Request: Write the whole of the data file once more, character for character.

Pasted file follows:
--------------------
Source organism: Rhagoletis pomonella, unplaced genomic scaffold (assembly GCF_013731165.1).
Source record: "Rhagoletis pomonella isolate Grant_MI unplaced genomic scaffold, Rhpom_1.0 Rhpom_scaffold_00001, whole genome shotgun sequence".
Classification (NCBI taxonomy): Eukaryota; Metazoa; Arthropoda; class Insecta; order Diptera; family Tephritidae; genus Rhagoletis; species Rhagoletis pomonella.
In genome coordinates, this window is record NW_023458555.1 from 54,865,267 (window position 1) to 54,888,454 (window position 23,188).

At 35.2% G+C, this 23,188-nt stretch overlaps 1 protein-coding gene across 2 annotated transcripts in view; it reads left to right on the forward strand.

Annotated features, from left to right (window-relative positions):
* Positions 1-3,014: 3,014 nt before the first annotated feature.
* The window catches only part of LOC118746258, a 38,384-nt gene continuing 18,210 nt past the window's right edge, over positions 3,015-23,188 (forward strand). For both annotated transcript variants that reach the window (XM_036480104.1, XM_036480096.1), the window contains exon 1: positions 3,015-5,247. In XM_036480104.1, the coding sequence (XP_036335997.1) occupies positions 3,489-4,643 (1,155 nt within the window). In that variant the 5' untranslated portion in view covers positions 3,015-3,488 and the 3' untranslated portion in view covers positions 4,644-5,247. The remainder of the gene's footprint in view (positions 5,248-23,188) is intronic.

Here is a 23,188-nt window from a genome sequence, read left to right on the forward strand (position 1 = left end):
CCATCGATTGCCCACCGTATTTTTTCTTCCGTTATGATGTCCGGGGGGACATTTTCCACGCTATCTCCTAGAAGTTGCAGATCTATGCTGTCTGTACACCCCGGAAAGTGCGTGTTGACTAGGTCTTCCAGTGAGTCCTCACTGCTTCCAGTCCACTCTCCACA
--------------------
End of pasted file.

Source organism: Rhagoletis pomonella, unplaced genomic scaffold (assembly GCF_013731165.1).
Source record: "Rhagoletis pomonella isolate Grant_MI unplaced genomic scaffold, Rhpom_1.0 Rhpom_scaffold_00001, whole genome shotgun sequence".
Classification (NCBI taxonomy): Eukaryota; Metazoa; Arthropoda; class Insecta; order Diptera; family Tephritidae; genus Rhagoletis; species Rhagoletis pomonella.
In genome coordinates, this window is record NW_023458555.1 from 54,865,267 (window position 1) to 54,888,454 (window position 23,188).

At 35.2% G+C, this 23,188-nt stretch overlaps 1 protein-coding gene across 2 annotated transcripts in view; it reads left to right on the forward strand.

Annotated features, from left to right (window-relative positions):
* Positions 1-3,014: 3,014 nt before the first annotated feature.
* The window catches only part of LOC118746258, a 38,384-nt gene continuing 18,210 nt past the window's right edge, over positions 3,015-23,188 (forward strand). For both annotated transcript variants that reach the window (XM_036480104.1, XM_036480096.1), the window contains exon 1: positions 3,015-5,247. In XM_036480104.1, the coding sequence (XP_036335997.1) occupies positions 3,489-4,643 (1,155 nt within the window). In that variant the 5' untranslated portion in view covers positions 3,015-3,488 and the 3' untranslated portion in view covers positions 4,644-5,247. The remainder of the gene's footprint in view (positions 5,248-23,188) is intronic.

Here is a 23,188-nt window from a genome sequence, read left to right on the forward strand (position 1 = left end):
CCATCGATTGCCCACCGTATTTTTTCTTCCGTTATGATGTCCGGGGGGACATTTTCCACGCTATCTCCTAGAAGTTGCAGATCTATGCTGTCTGTACACCCCGGAAAGTGCGTGTTGACTAGGTCTTCCAGTGAGTCCTCACTGCTTCCAGTCCACTCTCCACA